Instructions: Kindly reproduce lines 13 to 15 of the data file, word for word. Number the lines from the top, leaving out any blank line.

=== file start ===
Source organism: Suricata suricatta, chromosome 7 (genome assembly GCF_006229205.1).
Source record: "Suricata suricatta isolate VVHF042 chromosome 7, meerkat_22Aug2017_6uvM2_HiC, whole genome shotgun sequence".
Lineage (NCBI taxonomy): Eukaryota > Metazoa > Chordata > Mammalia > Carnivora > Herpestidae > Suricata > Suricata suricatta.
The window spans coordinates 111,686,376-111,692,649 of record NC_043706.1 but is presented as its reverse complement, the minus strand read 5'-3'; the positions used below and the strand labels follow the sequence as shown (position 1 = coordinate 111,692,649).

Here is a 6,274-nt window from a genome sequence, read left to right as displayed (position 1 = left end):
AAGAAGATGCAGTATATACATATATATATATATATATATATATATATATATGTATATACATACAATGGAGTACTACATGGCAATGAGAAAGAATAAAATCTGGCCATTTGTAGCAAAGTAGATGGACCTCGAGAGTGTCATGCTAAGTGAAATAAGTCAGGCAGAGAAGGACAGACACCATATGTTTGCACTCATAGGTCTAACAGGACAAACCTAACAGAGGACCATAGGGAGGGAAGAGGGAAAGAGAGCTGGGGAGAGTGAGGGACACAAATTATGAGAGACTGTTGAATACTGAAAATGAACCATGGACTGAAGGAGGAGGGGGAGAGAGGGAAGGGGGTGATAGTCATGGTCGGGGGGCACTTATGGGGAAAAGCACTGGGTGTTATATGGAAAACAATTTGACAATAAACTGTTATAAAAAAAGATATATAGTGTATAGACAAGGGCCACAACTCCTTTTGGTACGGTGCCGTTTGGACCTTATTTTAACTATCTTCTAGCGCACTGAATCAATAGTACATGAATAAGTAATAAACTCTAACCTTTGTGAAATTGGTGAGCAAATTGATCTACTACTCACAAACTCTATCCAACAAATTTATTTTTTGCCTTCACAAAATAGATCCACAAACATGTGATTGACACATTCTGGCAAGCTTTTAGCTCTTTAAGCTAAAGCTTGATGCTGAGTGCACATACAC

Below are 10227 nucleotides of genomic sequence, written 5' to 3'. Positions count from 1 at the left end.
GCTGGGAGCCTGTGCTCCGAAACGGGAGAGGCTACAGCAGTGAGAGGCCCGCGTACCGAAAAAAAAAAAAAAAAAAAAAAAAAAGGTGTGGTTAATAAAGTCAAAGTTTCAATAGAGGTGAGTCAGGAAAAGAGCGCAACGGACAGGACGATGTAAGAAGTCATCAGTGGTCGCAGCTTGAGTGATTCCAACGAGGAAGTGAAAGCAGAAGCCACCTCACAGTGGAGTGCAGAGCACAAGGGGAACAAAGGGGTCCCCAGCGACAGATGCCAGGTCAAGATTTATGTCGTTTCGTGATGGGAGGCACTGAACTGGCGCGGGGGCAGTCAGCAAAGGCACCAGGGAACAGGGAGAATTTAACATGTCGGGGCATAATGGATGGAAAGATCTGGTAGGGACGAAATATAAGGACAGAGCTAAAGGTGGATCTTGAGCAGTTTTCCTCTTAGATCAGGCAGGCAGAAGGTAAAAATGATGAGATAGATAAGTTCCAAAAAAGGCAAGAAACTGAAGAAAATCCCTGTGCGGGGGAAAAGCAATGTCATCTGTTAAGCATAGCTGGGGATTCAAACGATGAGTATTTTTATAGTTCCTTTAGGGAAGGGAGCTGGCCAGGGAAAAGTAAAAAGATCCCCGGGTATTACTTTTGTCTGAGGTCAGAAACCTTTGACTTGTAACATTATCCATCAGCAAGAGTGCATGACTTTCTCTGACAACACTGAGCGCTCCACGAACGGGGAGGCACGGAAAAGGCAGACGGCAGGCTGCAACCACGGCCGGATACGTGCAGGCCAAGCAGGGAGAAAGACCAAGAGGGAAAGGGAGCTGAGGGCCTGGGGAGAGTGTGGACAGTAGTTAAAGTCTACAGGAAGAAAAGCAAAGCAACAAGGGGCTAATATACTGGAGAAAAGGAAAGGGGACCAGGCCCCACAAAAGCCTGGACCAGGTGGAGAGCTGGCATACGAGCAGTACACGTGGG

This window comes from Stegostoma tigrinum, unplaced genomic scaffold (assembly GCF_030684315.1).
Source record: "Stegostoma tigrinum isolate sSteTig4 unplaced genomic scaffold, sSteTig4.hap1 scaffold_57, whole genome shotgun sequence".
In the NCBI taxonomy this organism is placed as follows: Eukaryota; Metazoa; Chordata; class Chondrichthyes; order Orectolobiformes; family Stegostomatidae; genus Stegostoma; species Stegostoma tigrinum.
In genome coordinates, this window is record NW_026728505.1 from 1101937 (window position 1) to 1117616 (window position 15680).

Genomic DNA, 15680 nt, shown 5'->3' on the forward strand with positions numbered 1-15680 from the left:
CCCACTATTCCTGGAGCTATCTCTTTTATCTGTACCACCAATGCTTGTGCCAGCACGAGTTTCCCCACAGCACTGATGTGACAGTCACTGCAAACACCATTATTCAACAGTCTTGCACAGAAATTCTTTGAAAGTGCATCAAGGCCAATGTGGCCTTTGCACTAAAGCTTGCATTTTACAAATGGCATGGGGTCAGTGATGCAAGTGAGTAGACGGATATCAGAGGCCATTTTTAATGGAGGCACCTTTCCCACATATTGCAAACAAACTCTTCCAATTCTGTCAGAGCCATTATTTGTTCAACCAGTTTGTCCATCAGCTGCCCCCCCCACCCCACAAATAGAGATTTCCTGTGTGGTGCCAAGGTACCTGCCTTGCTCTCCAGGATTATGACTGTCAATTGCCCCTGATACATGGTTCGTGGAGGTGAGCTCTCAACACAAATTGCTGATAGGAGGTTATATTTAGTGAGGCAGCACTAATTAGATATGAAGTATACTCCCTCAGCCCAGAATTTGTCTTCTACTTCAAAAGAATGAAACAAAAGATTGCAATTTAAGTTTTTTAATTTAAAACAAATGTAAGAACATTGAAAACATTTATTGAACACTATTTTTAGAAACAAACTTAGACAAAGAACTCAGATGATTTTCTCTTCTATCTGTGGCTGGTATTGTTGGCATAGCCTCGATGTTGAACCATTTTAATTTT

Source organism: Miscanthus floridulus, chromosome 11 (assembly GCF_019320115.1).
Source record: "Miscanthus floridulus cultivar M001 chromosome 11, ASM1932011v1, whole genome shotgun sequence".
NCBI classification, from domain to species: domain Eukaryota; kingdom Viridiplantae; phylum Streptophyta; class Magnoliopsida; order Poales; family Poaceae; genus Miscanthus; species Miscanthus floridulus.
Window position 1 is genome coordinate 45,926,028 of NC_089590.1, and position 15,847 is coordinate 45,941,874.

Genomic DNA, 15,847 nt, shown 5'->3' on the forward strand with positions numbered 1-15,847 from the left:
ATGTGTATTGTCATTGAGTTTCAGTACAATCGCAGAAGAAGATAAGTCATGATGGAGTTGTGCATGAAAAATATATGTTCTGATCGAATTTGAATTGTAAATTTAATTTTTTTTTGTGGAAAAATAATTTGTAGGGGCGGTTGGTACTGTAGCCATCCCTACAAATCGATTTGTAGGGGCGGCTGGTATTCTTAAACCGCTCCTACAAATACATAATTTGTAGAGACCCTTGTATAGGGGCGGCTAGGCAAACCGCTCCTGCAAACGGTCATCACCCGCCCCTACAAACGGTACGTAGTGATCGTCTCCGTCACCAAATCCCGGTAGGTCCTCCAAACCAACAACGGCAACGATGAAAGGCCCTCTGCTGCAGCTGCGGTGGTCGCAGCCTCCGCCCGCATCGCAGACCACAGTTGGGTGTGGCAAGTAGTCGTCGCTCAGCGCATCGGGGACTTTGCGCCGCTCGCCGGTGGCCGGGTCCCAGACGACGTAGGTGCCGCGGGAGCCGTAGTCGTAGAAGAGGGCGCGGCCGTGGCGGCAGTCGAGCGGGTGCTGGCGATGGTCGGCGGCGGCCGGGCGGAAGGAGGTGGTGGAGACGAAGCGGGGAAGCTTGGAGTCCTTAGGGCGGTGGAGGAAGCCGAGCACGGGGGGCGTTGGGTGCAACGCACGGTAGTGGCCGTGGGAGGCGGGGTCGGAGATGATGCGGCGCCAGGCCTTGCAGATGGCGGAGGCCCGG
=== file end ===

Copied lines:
Genomic DNA, 15680 nt, shown 5'->3' on the forward strand with positions numbered 1-15680 from the left:
CCCACTATTCCTGGAGCTATCTCTTTTATCTGTACCACCAATGCTTGTGCCAGCACGAGTTTCCCCACAGCACTGATGTGACAGTCACTGCAAACACCATTATTCAACAGTCTTGCACAGAAATTCTTTGAAAGTGCATCAAGGCCAATGTGGCCTTTGCACTAAAGCTTGCATTTTACAAATGGCATGGGGTCAGTGATGCAAGTGAGTAGACGGATATCAGAGGCCATTTTTAATGGAGGCACCTTTCCCACATATTGCAAACAAACTCTTCCAATTCTGTCAGAGCCATTATTTGTTCAACCAGTTTGTCCATCAGCTGCCCCCCCCACCCCACAAATAGAGATTTCCTGTGTGGTGCCAAGGTACCTGCCTTGCTCTCCAGGATTATGACTGTCAATTGCCCCTGATACATGGTTCGTGGAGGTGAGCTCTCAACACAAATTGCTGATAGGAGGTTATATTTAGTGAGGCAGCACTAATTAGATATGAAGTATACTCCCTCAGCCCAGAATTTGTCTTCTACTTCAAAAGAATGAAACAAAAGATTGCAATTTAAGTTTTTTAATTTAAAACAAATGTAAGAACATTGAAAACATTTATTGAACACTATTTTTAGAAACAAACTTAGACAAAGAACTCAGATGATTTTCTCTTCTATCTGTGGCTGGTATTGTTGGCATAGCCTCGATGTTGAACCATTTTAATTTT

Source organism: Miscanthus floridulus, chromosome 11 (assembly GCF_019320115.1).